The first couple of months of the year so far indicate that plenty more musicans are on the brink of great things. Cork’s Toby Kaar deals in invigorating, Gold Panda-esque electronica – check out the sublime ‘Bread’, or his excellent remix of Nouveaunoise’s ‘Cinnte’. Moths, the project of 17-year-old Jack Colleran, has impressed with his first few releases, which are in a similar vein; latest tune ‘<3’ resembling the mellower side of Baths. 2011 also sees the welcome return of Nina Hynes, with the airy dream-pop of ‘In A Million’.
A final couple of acts worth a mention: Sacred Animals’ Welcome Home EP is a wintry, evocative record that references Grizzly Bear and Bon Iver with its subtle instrumental flourishes and lingering melancholic melodies. Gavin Elsted of Super Extra Bonus Party has also released engaging self-titled EPs under two different monikers: Adultrock deals in sci-fi-tinged atmosphere and expansive, pulsing rhythms, while We Are Losers is two parts scuzzy Wavves-esque pop-punk and one-part spine-tingling shoegaze (the awesome ‘Windbreaker’).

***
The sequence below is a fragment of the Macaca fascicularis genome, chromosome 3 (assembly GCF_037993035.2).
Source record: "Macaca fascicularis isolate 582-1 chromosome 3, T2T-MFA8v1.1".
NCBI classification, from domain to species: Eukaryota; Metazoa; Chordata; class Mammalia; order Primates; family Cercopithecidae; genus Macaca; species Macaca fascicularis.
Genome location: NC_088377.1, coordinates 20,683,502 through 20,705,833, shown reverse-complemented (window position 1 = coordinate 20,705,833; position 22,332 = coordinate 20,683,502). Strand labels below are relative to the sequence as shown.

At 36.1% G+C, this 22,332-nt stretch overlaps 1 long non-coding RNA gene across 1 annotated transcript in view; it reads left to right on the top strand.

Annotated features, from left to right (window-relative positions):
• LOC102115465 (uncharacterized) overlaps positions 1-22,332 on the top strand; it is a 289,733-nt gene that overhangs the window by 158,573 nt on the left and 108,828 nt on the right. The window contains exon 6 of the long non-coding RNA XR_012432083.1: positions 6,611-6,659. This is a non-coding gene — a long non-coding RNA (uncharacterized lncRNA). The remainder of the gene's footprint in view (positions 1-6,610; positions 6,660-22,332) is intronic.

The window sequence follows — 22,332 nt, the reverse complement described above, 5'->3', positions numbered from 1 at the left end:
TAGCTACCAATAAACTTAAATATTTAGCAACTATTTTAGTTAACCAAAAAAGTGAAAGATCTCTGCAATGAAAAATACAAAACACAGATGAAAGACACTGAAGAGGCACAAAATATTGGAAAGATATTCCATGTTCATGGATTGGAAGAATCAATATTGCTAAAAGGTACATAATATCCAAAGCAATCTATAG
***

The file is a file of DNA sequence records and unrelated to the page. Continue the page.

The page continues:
Nialler9 – still the first port of call for me and many others when it’s time for a bit of blog-browsing, Nialler9 was recently voted the fifth-best blog in the world in a public vote held by Brighton’s The Recommender. The best of domestic music (with frequent exclusive first streams of notable releases) rubs shoulders with the cream of the international crop.
Harmless Noise – Nay McArdle’s blog focuses exclusively on the domestic scene, providing the latest news, free music, album streams, live flyers and ever-engaging prose. What ties it all together is her obvious passion for music; next time someone suggests that blogs are dead, send them here.
Breaking Tunes – an ‘online music portal for Irish bands & artists aimed at and sent to the greater music industry and fans every month’, Breaking Tunes provides a valuable first port of call for checking out new sounds, and together with Bandcamp and Soundcloud is hammering the final nails into the coffin of Myspace.
Daniel Harrison writes for State.ie, Ragged Words and AU Magazine. He also has a blog, Electric Whipcrack.